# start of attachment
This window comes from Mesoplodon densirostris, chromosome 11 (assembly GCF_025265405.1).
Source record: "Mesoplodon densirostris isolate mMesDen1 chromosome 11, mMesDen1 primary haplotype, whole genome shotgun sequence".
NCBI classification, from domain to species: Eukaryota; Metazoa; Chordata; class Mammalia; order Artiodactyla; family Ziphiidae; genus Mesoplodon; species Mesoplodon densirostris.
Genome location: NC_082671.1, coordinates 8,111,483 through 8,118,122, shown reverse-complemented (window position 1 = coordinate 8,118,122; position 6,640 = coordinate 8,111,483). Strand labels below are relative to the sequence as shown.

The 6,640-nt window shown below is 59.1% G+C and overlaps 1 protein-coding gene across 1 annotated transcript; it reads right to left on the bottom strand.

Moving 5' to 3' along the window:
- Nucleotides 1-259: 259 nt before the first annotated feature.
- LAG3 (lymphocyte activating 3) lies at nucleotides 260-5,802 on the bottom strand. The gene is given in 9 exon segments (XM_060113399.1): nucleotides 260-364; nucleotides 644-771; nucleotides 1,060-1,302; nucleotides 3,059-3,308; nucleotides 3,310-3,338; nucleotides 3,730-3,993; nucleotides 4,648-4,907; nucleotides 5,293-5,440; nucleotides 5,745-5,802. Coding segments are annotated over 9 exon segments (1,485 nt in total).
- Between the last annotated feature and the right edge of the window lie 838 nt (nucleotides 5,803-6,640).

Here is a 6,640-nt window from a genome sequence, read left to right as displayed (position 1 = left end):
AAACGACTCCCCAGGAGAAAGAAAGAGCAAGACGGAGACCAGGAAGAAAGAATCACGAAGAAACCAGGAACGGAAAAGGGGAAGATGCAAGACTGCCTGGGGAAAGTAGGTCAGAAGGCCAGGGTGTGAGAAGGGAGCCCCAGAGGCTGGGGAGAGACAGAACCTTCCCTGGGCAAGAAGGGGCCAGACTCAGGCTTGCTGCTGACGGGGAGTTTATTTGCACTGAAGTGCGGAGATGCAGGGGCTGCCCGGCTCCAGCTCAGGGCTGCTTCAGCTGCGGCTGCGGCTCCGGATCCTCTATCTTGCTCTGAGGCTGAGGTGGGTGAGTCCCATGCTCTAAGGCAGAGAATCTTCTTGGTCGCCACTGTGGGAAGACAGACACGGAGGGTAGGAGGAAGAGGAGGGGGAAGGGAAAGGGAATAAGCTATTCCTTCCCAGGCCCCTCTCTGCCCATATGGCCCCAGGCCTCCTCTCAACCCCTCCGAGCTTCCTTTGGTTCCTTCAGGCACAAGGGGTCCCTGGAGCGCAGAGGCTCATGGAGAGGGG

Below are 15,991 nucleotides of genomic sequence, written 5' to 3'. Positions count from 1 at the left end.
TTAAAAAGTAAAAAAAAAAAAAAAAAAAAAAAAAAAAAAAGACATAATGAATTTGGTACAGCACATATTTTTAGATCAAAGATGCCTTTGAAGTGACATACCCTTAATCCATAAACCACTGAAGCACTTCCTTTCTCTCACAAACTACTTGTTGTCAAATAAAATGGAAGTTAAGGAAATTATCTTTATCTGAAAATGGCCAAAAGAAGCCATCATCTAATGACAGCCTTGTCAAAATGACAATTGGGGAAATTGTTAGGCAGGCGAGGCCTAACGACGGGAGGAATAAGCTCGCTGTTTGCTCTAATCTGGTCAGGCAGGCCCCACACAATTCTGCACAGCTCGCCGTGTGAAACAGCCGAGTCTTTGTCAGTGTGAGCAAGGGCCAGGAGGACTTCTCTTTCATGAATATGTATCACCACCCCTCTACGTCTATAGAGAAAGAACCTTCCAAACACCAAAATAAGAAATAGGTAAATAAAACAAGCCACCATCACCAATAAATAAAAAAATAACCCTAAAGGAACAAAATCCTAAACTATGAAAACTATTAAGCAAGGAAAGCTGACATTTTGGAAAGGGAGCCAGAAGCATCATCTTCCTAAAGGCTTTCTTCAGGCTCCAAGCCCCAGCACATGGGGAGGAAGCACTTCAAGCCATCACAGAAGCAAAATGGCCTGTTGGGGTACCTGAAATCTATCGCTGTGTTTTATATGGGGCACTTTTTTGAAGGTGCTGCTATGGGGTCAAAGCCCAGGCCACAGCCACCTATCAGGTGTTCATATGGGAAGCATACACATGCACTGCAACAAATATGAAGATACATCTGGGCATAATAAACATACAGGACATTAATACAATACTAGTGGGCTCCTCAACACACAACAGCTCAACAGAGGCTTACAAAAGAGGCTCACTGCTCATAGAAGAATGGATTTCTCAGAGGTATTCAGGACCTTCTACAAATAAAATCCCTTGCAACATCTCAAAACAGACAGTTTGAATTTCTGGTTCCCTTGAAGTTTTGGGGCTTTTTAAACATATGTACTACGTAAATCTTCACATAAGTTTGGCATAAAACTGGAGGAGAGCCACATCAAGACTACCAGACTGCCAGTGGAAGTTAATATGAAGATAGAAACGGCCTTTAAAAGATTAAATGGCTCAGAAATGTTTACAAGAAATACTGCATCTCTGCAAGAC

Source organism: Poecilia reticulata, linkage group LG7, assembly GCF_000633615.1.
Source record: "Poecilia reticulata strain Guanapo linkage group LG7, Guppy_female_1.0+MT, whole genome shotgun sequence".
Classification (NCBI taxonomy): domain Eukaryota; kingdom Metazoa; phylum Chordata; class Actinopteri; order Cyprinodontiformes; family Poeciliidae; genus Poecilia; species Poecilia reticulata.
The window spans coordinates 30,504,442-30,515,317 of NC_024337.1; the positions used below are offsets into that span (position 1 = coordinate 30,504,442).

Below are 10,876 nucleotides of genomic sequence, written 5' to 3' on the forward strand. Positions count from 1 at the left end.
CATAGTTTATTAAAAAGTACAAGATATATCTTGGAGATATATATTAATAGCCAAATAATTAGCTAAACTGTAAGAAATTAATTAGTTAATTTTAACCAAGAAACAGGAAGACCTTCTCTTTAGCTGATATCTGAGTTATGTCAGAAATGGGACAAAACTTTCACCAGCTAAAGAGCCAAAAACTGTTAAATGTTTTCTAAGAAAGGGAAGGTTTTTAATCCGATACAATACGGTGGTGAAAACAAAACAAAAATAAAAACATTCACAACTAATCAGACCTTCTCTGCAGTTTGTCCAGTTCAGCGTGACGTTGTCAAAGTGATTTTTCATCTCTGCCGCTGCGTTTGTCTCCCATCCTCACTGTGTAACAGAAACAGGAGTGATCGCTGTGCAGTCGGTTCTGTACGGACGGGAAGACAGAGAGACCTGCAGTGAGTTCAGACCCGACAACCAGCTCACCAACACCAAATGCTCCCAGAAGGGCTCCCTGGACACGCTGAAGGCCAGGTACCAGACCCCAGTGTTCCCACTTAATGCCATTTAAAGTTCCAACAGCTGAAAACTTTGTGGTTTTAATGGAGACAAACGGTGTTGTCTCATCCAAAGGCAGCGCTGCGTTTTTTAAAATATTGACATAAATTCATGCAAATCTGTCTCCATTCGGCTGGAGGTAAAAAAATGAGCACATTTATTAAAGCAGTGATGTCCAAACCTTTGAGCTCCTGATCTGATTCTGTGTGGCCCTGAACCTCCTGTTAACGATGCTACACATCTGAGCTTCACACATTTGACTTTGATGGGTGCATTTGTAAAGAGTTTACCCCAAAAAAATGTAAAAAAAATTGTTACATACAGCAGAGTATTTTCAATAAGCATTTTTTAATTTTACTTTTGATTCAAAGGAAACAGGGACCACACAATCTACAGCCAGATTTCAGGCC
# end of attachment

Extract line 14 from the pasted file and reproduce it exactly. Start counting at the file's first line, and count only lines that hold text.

Source organism: Poecilia reticulata, linkage group LG7, assembly GCF_000633615.1.